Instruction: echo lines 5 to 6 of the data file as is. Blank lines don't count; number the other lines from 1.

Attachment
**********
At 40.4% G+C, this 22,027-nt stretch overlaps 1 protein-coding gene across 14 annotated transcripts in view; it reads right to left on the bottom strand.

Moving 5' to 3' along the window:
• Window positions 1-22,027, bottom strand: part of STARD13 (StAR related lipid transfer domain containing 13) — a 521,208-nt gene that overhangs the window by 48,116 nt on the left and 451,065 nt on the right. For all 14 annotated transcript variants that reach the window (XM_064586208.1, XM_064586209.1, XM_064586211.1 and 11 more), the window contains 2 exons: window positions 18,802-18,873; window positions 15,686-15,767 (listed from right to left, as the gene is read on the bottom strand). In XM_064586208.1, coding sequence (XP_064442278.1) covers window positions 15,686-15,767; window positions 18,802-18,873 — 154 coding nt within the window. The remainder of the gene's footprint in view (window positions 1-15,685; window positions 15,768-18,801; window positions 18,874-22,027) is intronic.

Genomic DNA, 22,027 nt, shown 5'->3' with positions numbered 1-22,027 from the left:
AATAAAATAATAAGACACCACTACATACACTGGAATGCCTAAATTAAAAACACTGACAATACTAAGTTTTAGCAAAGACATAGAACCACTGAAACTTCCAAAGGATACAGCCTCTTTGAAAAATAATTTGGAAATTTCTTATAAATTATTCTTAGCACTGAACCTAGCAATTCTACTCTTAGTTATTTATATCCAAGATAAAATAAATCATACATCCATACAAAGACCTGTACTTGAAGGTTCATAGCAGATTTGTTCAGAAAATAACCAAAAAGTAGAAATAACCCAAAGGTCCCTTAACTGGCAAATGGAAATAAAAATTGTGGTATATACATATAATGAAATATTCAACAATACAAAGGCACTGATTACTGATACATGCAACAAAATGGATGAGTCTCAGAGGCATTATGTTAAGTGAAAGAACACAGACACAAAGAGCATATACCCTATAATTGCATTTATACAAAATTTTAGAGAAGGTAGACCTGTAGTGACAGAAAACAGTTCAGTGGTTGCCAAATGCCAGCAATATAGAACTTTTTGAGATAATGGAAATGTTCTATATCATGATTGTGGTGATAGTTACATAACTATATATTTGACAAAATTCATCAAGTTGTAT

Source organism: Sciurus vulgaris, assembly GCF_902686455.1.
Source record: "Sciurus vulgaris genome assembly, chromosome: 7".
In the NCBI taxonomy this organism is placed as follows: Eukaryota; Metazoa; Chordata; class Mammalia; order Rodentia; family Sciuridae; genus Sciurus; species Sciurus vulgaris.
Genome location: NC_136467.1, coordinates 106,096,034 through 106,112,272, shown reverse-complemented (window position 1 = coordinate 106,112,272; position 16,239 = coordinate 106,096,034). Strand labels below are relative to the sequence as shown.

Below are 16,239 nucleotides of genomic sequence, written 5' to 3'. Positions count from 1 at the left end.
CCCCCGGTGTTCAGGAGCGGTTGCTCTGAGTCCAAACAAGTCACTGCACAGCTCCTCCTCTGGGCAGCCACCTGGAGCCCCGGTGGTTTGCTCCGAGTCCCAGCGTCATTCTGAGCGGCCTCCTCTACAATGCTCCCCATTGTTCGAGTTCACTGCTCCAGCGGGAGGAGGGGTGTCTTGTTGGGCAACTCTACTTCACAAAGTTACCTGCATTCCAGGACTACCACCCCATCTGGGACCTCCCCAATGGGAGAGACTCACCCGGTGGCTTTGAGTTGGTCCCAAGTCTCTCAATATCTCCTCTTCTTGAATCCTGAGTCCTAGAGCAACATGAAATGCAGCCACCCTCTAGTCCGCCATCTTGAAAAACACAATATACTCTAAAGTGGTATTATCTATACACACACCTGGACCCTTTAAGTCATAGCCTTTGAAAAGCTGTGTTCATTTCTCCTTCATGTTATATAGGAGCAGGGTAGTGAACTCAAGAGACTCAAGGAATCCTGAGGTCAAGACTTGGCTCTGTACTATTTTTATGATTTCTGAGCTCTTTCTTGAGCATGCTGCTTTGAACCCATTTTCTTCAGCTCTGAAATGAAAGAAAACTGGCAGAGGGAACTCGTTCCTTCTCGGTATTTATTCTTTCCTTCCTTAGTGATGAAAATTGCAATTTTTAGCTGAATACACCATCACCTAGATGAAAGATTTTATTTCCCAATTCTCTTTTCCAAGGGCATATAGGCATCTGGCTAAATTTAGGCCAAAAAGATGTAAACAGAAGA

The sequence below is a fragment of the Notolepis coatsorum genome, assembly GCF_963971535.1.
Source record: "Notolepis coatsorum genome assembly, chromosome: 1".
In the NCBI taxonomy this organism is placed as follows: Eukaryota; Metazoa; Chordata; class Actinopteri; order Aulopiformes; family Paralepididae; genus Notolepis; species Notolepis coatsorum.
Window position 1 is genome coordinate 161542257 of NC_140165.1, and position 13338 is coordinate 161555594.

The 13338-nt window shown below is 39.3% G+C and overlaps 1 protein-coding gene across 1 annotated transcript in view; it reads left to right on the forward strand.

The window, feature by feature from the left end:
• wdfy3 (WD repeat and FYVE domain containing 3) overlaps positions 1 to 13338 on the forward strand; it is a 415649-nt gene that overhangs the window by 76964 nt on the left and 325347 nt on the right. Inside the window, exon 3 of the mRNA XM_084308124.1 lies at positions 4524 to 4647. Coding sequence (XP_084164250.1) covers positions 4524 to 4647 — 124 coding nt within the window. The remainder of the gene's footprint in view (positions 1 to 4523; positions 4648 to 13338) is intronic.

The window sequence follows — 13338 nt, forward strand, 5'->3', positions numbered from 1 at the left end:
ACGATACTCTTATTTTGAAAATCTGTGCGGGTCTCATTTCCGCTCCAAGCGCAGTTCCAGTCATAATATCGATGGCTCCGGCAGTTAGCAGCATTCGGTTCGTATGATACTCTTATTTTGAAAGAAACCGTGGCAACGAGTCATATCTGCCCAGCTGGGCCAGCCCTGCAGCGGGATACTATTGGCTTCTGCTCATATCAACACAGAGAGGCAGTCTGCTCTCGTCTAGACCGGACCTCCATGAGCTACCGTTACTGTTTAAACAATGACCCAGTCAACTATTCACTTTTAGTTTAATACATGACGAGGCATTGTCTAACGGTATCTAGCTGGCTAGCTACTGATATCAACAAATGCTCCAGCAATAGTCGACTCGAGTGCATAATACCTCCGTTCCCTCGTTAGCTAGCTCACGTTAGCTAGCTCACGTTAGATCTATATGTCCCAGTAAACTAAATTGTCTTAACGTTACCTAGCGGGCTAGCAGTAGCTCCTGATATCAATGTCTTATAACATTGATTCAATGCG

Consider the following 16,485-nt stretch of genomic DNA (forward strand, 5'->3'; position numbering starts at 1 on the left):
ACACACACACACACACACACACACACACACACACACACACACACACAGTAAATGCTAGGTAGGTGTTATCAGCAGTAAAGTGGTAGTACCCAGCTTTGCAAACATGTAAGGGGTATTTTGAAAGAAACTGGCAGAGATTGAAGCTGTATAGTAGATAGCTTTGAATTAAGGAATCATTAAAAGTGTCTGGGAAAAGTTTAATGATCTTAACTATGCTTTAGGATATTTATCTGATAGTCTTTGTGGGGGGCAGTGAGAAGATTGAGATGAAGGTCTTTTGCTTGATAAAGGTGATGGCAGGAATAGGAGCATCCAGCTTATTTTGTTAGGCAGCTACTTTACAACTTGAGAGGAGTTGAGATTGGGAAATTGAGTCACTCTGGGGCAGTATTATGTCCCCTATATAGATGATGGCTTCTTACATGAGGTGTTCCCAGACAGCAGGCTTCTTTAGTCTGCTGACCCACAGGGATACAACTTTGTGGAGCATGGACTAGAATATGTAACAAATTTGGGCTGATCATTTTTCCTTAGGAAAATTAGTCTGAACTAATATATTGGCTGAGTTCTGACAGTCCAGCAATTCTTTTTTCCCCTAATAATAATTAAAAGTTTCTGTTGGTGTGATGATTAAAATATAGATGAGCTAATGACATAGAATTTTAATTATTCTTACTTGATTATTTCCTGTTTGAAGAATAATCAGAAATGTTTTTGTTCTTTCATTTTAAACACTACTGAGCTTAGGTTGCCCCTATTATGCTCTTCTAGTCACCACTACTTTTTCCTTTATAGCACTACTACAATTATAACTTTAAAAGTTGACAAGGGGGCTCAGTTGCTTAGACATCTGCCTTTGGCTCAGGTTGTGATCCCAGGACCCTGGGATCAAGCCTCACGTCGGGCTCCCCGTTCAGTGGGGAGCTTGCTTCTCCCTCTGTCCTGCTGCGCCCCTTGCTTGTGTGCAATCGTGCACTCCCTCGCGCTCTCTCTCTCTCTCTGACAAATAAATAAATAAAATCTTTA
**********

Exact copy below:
AATAAAATAATAAGACACCACTACATACACTGGAATGCCTAAATTAAAAACACTGACAATACTAAGTTTTAGCAAAGACATAGAACCACTGAAACTTCCAAAGGATACAGCCTCTTTGAAAAATAATTTGGAAATTTCTTATAAATTATTCTTAGCACTGAACCTAGCAATTCTACTCTTAGTTATTTATATCCAAGATAAAATAAATCATACATCCATACAAAGACCTGTACTTGAAGGTTCATAGCAGATTTGTTCAGAAAATAACCAAAAAGTAGAAATAACCCAAAGGTCCCTTAACTGGCAAATGGAAATAAAAATTGTGGTATATACATATAATGAAATATTCAACAATACAAAGGCACTGATTACTGATACATGCAACAAAATGGATGAGTCTCAGAGGCATTATGTTAAGTGAAAGAACACAGACACAAAGAGCATATACCCTATAATTGCATTTATACAAAATTTTAGAGAAGGTAGACCTGTAGTGACAGAAAACAGTTCAGTGGTTGCCAAATGCCAGCAATATAGAACTTTTTGAGATAATGGAAATGTTCTATATCATGATTGTGGTGATAGTTACATAACTATATATTTGACAAAATTCATCAAGTTGTAT

Source organism: Sciurus vulgaris, assembly GCF_902686455.1.